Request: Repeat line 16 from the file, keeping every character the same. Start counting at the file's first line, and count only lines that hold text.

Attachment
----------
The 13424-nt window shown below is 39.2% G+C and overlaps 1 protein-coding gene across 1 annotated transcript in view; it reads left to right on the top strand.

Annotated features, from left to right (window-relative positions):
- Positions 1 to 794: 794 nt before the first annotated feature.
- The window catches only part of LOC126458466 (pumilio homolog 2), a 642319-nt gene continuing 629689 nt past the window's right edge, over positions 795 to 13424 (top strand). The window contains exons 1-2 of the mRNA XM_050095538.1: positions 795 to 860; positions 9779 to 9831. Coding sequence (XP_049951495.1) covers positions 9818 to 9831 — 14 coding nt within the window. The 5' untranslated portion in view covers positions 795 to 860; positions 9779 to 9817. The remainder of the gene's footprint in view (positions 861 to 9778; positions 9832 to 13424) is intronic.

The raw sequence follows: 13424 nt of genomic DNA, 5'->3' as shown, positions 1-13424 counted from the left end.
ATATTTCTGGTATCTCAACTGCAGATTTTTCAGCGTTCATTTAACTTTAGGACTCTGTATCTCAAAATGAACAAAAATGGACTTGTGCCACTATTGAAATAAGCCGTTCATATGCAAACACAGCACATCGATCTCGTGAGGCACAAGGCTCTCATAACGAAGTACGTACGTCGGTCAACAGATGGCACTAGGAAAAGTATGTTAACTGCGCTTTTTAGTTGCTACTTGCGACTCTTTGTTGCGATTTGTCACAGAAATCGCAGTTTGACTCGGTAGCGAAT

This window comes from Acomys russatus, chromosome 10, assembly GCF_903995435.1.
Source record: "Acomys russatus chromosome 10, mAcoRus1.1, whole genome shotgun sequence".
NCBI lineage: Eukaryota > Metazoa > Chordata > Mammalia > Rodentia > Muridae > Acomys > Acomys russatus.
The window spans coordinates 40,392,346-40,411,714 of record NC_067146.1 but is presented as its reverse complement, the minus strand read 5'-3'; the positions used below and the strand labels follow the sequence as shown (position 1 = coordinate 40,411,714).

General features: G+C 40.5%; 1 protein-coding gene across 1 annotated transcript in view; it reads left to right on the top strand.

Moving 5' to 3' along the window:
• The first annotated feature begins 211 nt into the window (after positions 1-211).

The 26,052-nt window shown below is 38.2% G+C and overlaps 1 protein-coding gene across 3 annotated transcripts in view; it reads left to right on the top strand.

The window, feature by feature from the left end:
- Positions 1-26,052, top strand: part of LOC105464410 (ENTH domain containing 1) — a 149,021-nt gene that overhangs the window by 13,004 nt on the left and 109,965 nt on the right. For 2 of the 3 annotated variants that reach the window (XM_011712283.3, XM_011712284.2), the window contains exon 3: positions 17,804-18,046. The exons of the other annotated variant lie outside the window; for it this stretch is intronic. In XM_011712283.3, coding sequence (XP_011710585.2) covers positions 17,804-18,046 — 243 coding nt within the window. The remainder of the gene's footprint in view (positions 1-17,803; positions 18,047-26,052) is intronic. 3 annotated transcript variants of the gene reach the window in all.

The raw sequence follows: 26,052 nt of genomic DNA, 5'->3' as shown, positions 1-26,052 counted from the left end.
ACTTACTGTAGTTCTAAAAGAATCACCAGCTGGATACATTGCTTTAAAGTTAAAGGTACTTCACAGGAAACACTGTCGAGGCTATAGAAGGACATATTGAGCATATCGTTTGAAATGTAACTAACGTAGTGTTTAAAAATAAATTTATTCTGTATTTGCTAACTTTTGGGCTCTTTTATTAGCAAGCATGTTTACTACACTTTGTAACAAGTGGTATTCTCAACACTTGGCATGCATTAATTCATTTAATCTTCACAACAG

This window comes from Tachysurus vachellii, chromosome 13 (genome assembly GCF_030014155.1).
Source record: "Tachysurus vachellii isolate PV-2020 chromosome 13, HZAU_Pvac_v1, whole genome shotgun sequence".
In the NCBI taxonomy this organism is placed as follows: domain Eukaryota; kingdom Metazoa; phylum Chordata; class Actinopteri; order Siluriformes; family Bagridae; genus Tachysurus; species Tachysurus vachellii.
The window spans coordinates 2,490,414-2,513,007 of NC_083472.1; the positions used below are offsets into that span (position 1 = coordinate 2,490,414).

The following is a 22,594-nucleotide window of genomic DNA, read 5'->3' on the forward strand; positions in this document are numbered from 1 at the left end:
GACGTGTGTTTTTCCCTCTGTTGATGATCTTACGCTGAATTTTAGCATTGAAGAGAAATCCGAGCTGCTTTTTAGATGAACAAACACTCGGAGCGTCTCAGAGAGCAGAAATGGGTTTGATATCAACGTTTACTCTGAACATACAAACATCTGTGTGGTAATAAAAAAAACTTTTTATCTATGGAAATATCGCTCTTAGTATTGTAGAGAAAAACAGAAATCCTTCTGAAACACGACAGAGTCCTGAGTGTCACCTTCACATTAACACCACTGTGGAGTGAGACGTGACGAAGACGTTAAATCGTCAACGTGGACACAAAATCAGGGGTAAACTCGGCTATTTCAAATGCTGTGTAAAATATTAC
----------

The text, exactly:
- Positions 1-26,052, top strand: part of LOC105464410 (ENTH domain containing 1) — a 149,021-nt gene that overhangs the window by 13,004 nt on the left and 109,965 nt on the right. For 2 of the 3 annotated variants that reach the window (XM_011712283.3, XM_011712284.2), the window contains exon 3: positions 17,804-18,046. The exons of the other annotated variant lie outside the window; for it this stretch is intronic. In XM_011712283.3, coding sequence (XP_011710585.2) covers positions 17,804-18,046 — 243 coding nt within the window. The remainder of the gene's footprint in view (positions 1-17,803; positions 18,047-26,052) is intronic. 3 annotated transcript variants of the gene reach the window in all.